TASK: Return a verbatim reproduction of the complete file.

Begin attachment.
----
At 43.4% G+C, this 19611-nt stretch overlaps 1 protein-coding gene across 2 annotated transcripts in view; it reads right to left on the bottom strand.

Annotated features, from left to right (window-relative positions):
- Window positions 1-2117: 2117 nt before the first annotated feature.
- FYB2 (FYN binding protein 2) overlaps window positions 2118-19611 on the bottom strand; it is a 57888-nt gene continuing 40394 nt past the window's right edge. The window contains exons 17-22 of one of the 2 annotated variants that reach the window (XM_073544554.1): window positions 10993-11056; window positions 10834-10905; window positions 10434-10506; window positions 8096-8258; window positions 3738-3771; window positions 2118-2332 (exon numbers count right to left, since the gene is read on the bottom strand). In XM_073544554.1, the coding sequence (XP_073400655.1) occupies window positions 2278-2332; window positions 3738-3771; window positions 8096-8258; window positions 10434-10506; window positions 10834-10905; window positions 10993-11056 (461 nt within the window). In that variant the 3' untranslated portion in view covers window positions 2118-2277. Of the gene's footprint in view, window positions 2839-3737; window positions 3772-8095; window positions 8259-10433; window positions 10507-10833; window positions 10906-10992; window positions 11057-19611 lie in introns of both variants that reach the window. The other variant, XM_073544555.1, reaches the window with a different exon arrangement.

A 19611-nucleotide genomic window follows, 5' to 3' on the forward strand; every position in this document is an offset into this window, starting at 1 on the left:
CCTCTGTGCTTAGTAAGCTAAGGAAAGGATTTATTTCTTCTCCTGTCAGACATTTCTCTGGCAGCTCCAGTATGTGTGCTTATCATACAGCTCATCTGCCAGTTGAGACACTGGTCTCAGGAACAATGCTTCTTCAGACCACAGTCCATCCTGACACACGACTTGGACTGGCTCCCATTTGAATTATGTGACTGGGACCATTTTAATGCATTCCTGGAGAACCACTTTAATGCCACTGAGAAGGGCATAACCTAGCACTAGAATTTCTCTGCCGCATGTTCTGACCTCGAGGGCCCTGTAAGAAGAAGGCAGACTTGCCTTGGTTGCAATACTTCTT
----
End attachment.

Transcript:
At 43.4% G+C, this 19611-nt stretch overlaps 1 protein-coding gene across 2 annotated transcripts in view; it reads right to left on the bottom strand.

Annotated features, from left to right (window-relative positions):
- Window positions 1-2117: 2117 nt before the first annotated feature.
- FYB2 (FYN binding protein 2) overlaps window positions 2118-19611 on the bottom strand; it is a 57888-nt gene continuing 40394 nt past the window's right edge. The window contains exons 17-22 of one of the 2 annotated variants that reach the window (XM_073544554.1): window positions 10993-11056; window positions 10834-10905; window positions 10434-10506; window positions 8096-8258; window positions 3738-3771; window positions 2118-2332 (exon numbers count right to left, since the gene is read on the bottom strand). In XM_073544554.1, the coding sequence (XP_073400655.1) occupies window positions 2278-2332; window positions 3738-3771; window positions 8096-8258; window positions 10434-10506; window positions 10834-10905; window positions 10993-11056 (461 nt within the window). In that variant the 3' untranslated portion in view covers window positions 2118-2277. Of the gene's footprint in view, window positions 2839-3737; window positions 3772-8095; window positions 8259-10433; window positions 10507-10833; window positions 10906-10992; window positions 11057-19611 lie in introns of both variants that reach the window. The other variant, XM_073544555.1, reaches the window with a different exon arrangement.

A 19611-nucleotide genomic window follows, 5' to 3' on the forward strand; every position in this document is an offset into this window, starting at 1 on the left:
CCTCTGTGCTTAGTAAGCTAAGGAAAGGATTTATTTCTTCTCCTGTCAGACATTTCTCTGGCAGCTCCAGTATGTGTGCTTATCATACAGCTCATCTGCCAGTTGAGACACTGGTCTCAGGAACAATGCTTCTTCAGACCACAGTCCATCCTGACACACGACTTGGACTGGCTCCCATTTGAATTATGTGACTGGGACCATTTTAATGCATTCCTGGAGAACCACTTTAATGCCACTGAGAAGGGCATAACCTAGCACTAGAATTTCTCTGCCGCATGTTCTGACCTCGAGGGCCCTGTAAGAAGAAGGCAGACTTGCCTTGGTTGCAATACTTCTT